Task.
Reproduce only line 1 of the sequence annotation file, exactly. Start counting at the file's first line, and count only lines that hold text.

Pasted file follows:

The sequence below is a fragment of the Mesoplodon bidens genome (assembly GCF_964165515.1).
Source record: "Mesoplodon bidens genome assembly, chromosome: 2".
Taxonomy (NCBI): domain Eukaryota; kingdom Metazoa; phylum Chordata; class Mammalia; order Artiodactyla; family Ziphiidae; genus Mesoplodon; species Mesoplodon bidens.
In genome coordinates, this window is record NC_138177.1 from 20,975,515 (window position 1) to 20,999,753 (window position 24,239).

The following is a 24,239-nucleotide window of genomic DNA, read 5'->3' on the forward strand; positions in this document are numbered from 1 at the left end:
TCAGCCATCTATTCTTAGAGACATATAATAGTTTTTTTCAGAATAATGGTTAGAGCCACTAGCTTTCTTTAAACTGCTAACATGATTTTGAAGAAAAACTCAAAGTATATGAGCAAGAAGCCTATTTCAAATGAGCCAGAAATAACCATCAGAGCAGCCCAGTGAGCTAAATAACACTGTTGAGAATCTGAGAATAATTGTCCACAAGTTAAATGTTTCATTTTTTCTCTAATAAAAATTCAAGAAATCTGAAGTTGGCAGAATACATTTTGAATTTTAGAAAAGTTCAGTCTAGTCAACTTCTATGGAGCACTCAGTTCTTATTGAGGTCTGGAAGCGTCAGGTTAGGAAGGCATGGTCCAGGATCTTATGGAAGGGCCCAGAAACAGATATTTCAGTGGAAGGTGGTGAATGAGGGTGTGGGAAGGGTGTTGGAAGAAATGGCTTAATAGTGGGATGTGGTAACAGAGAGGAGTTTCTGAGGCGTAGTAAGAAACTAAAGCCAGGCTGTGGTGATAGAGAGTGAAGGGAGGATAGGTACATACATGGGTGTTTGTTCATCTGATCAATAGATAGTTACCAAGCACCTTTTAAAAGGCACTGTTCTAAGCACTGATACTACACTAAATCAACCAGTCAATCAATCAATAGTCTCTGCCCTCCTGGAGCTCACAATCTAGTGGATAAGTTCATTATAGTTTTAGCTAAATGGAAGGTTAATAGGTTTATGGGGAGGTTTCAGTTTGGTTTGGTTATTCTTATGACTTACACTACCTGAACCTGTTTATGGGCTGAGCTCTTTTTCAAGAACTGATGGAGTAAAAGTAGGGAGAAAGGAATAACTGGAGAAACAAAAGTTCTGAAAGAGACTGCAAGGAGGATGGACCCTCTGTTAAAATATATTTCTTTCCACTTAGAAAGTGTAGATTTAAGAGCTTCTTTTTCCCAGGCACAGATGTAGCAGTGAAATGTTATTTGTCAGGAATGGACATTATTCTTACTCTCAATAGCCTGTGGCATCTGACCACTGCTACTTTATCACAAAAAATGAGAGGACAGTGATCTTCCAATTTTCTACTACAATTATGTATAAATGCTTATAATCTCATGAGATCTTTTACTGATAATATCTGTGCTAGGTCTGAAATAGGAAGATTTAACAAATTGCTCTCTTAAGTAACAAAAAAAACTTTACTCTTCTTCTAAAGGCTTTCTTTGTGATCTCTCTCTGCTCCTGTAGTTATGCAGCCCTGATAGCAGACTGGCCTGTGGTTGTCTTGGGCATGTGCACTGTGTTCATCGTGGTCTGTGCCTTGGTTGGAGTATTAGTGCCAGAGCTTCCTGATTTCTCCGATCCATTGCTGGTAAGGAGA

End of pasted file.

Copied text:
The sequence below is a fragment of the Mesoplodon bidens genome (assembly GCF_964165515.1).